What the Irish Government should now do on Lisbon

Submission to the Oireachtas Committee on Ireland’s Future in the European Union from The National Platform EU Research and Information Centre

(N.B. The four numbered headings below correspond to the four points of the Committee’s terms of reference)

1. The challenges facing Ireland following the Lisbon Treaty referendum result:

By voting No to the Lisbon Treaty on 12 June 2008 the majority of Irish voters rejected the proposal that they should change the Irish Constitution to allow the abolition of the present European Union and European Community which were established by the the 1992 Treaty of Maastricht, as amended, and their replacement by a legally new European Union, separate from and superior to its Member States, which would be established by the Lisbon Treaty, whose laws, acts and measures would thereafter have the force of law in the State.
The Irish people thereby rejected the attempt to establish a European  Union which would have the constitutional form of a supranational Federation, of which they would be made real citizens for the first time, just as the peoples of France and the Netherlands rejected a similar proposition when they voted No to the Treaty Establishing a Constitution for Europe in 2005.

Irish referendums are a form of direct legislation by the people

Irish referendums are a form of direct legislation in which the Irish people, who adopted their basic law or Constitution by direct referendum vote in 1937, decide to legislate or not to  amend that Constitution in subsequent referendums thereafter.  Last June’s referendum vote was a clear refusal by the people to assent to the constitutional revolution which had been presented to them for decision by the Government and Oireachtas in the 28th Amendment of the Constitution Bill, 2008.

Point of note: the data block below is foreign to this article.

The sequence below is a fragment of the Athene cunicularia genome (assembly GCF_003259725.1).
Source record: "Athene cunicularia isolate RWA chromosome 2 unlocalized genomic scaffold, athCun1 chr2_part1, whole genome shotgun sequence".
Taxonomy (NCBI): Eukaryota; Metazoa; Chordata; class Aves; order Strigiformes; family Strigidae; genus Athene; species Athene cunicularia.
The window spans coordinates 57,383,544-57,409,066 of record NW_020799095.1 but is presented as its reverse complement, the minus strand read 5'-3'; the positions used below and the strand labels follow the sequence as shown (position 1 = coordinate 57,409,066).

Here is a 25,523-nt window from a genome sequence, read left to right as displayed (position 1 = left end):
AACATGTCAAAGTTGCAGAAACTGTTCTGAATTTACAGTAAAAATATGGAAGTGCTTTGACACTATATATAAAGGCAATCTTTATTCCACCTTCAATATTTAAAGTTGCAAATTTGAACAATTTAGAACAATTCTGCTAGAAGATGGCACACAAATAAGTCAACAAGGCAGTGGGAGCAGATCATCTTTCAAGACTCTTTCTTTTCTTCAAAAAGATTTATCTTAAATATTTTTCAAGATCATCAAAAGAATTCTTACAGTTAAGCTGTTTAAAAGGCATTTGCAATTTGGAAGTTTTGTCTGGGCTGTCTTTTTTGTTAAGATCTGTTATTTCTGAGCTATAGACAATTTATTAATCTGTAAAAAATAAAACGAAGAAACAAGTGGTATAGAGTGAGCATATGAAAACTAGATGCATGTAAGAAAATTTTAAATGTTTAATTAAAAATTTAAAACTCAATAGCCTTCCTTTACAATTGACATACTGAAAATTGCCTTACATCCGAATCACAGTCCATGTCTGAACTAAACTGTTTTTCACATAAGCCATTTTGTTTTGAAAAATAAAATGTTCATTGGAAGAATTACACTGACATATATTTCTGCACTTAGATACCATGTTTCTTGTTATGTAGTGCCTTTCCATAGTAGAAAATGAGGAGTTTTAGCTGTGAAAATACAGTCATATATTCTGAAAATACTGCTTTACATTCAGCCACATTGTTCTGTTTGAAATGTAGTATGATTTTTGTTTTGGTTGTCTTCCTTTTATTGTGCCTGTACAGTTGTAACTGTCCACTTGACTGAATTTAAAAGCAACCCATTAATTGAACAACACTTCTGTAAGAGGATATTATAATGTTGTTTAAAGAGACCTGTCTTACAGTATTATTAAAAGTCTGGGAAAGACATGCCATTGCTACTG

Article 6 of the Constitution states that it is the right of the Irish people “in final appeal, to decide all questions of national policy.”  The matter at issue in the Lisbon Treaty vote was not just a question of national policy; it proposed to alter the fundamentals of the Constitution itself, as the Constitition of a sovereign State, by turning the Republic of Ireland into a constituent element of a supranational European Federation, a political Union which went far beyond the primarily economic European Community and European Union that Ireland is at present a member of.

The Irish people decided to reject Lisbon by clear majority vote. All Yes-side voters who are democrats should respect that vote and abide by it.   Any attempt to put the same Lisbon Treaty to the Irish people again with a view to reversing last June’s vote would almost certainly be in violation of Article 6 of the Constitution and would be open to consitutional challenge in the Courts.
“Respecting” the voters’ decision means abiding by it, not working to overturn it

Although the Government says that it respects the voters’ decision, which means that it should abide by it, all the signs are that Taoiseach Mr Brian Cowen and his colleagues, from the moment the trend of the ballot papers was evident at the referendum count, have set out to work with other EU Governments to overturn this democratic result in a second Lisbon referendum, just as occurred when voters rejected the Treaty of Nice in June 2001.